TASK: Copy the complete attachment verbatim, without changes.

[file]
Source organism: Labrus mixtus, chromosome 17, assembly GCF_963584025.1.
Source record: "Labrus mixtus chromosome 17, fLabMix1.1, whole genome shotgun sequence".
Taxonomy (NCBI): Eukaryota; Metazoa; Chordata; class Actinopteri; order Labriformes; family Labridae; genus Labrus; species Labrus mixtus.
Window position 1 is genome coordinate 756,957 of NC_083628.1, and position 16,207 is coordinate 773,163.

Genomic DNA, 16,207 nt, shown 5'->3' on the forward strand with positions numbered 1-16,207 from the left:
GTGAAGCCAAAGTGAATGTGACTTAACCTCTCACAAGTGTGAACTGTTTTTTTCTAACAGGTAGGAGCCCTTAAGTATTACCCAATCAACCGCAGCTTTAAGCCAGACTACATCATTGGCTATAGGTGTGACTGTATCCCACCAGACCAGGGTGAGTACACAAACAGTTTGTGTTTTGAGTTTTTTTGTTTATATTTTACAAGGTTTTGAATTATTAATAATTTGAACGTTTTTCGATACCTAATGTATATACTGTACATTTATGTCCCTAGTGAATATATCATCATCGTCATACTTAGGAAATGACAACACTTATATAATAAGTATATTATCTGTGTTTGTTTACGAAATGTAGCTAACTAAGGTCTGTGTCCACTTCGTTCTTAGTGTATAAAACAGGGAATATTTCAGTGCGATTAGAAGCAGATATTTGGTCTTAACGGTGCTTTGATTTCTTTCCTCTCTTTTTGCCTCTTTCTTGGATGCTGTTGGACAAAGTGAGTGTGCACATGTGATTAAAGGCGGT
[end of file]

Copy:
Source organism: Labrus mixtus, chromosome 17, assembly GCF_963584025.1.
Source record: "Labrus mixtus chromosome 17, fLabMix1.1, whole genome shotgun sequence".
Taxonomy (NCBI): Eukaryota; Metazoa; Chordata; class Actinopteri; order Labriformes; family Labridae; genus Labrus; species Labrus mixtus.
Window position 1 is genome coordinate 756,957 of NC_083628.1, and position 16,207 is coordinate 773,163.

Genomic DNA, 16,207 nt, shown 5'->3' on the forward strand with positions numbered 1-16,207 from the left:
GTGAAGCCAAAGTGAATGTGACTTAACCTCTCACAAGTGTGAACTGTTTTTTTCTAACAGGTAGGAGCCCTTAAGTATTACCCAATCAACCGCAGCTTTAAGCCAGACTACATCATTGGCTATAGGTGTGACTGTATCCCACCAGACCAGGGTGAGTACACAAACAGTTTGTGTTTTGAGTTTTTTTGTTTATATTTTACAAGGTTTTGAATTATTAATAATTTGAACGTTTTTCGATACCTAATGTATATACTGTACATTTATGTCCCTAGTGAATATATCATCATCGTCATACTTAGGAAATGACAACACTTATATAATAAGTATATTATCTGTGTTTGTTTACGAAATGTAGCTAACTAAGGTCTGTGTCCACTTCGTTCTTAGTGTATAAAACAGGGAATATTTCAGTGCGATTAGAAGCAGATATTTGGTCTTAACGGTGCTTTGATTTCTTTCCTCTCTTTTTGCCTCTTTCTTGGATGCTGTTGGACAAAGTGAGTGTGCACATGTGATTAAAGGCGGT